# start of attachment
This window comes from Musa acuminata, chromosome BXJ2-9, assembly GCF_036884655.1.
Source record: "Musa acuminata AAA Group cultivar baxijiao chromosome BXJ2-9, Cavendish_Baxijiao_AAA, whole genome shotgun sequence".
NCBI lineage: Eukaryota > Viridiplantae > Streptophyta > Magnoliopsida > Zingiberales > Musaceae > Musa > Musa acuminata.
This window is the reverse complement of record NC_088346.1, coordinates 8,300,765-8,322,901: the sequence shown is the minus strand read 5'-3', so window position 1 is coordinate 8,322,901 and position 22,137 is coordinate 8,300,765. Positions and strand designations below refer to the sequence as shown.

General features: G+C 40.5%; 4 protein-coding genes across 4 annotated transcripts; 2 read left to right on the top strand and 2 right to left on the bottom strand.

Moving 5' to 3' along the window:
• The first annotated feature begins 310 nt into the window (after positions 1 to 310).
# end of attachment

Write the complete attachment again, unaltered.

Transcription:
This window comes from Musa acuminata, chromosome BXJ2-9, assembly GCF_036884655.1.
Source record: "Musa acuminata AAA Group cultivar baxijiao chromosome BXJ2-9, Cavendish_Baxijiao_AAA, whole genome shotgun sequence".
NCBI lineage: Eukaryota > Viridiplantae > Streptophyta > Magnoliopsida > Zingiberales > Musaceae > Musa > Musa acuminata.
This window is the reverse complement of record NC_088346.1, coordinates 8,300,765-8,322,901: the sequence shown is the minus strand read 5'-3', so window position 1 is coordinate 8,322,901 and position 22,137 is coordinate 8,300,765. Positions and strand designations below refer to the sequence as shown.

General features: G+C 40.5%; 4 protein-coding genes across 4 annotated transcripts; 2 read left to right on the top strand and 2 right to left on the bottom strand.

Moving 5' to 3' along the window:
• The first annotated feature begins 310 nt into the window (after positions 1 to 310).